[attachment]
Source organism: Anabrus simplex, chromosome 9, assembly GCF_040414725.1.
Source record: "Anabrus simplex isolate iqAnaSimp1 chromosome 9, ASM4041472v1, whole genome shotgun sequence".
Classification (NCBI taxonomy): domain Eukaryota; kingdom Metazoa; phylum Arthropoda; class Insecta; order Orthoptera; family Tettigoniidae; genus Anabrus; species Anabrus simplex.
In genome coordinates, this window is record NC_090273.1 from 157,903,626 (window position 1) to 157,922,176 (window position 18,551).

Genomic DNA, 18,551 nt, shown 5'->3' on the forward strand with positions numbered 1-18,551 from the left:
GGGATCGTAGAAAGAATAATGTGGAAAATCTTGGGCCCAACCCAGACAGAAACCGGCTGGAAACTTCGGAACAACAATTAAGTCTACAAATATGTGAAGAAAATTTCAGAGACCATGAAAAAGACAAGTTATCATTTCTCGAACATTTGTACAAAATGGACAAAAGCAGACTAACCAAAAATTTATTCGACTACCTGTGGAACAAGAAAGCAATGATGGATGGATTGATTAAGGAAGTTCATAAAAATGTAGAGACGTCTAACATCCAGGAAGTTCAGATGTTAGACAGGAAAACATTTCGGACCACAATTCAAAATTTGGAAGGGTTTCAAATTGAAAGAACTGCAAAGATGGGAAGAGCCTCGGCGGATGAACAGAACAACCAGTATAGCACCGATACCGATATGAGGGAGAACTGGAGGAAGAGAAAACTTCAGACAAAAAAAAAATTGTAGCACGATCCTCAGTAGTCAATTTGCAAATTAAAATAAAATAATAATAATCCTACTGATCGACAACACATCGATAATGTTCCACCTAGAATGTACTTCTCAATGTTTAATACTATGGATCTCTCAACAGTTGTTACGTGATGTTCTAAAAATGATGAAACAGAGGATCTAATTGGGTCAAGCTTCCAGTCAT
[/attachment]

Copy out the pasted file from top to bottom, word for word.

Source organism: Anabrus simplex, chromosome 9, assembly GCF_040414725.1.
Source record: "Anabrus simplex isolate iqAnaSimp1 chromosome 9, ASM4041472v1, whole genome shotgun sequence".
Classification (NCBI taxonomy): domain Eukaryota; kingdom Metazoa; phylum Arthropoda; class Insecta; order Orthoptera; family Tettigoniidae; genus Anabrus; species Anabrus simplex.
In genome coordinates, this window is record NC_090273.1 from 157,903,626 (window position 1) to 157,922,176 (window position 18,551).

Genomic DNA, 18,551 nt, shown 5'->3' on the forward strand with positions numbered 1-18,551 from the left:
GGGATCGTAGAAAGAATAATGTGGAAAATCTTGGGCCCAACCCAGACAGAAACCGGCTGGAAACTTCGGAACAACAATTAAGTCTACAAATATGTGAAGAAAATTTCAGAGACCATGAAAAAGACAAGTTATCATTTCTCGAACATTTGTACAAAATGGACAAAAGCAGACTAACCAAAAATTTATTCGACTACCTGTGGAACAAGAAAGCAATGATGGATGGATTGATTAAGGAAGTTCATAAAAATGTAGAGACGTCTAACATCCAGGAAGTTCAGATGTTAGACAGGAAAACATTTCGGACCACAATTCAAAATTTGGAAGGGTTTCAAATTGAAAGAACTGCAAAGATGGGAAGAGCCTCGGCGGATGAACAGAACAACCAGTATAGCACCGATACCGATATGAGGGAGAACTGGAGGAAGAGAAAACTTCAGACAAAAAAAAAATTGTAGCACGATCCTCAGTAGTCAATTTGCAAATTAAAATAAAATAATAATAATCCTACTGATCGACAACACATCGATAATGTTCCACCTAGAATGTACTTCTCAATGTTTAATACTATGGATCTCTCAACAGTTGTTACGTGATGTTCTAAAAATGATGAAACAGAGGATCTAATTGGGTCAAGCTTCCAGTCAT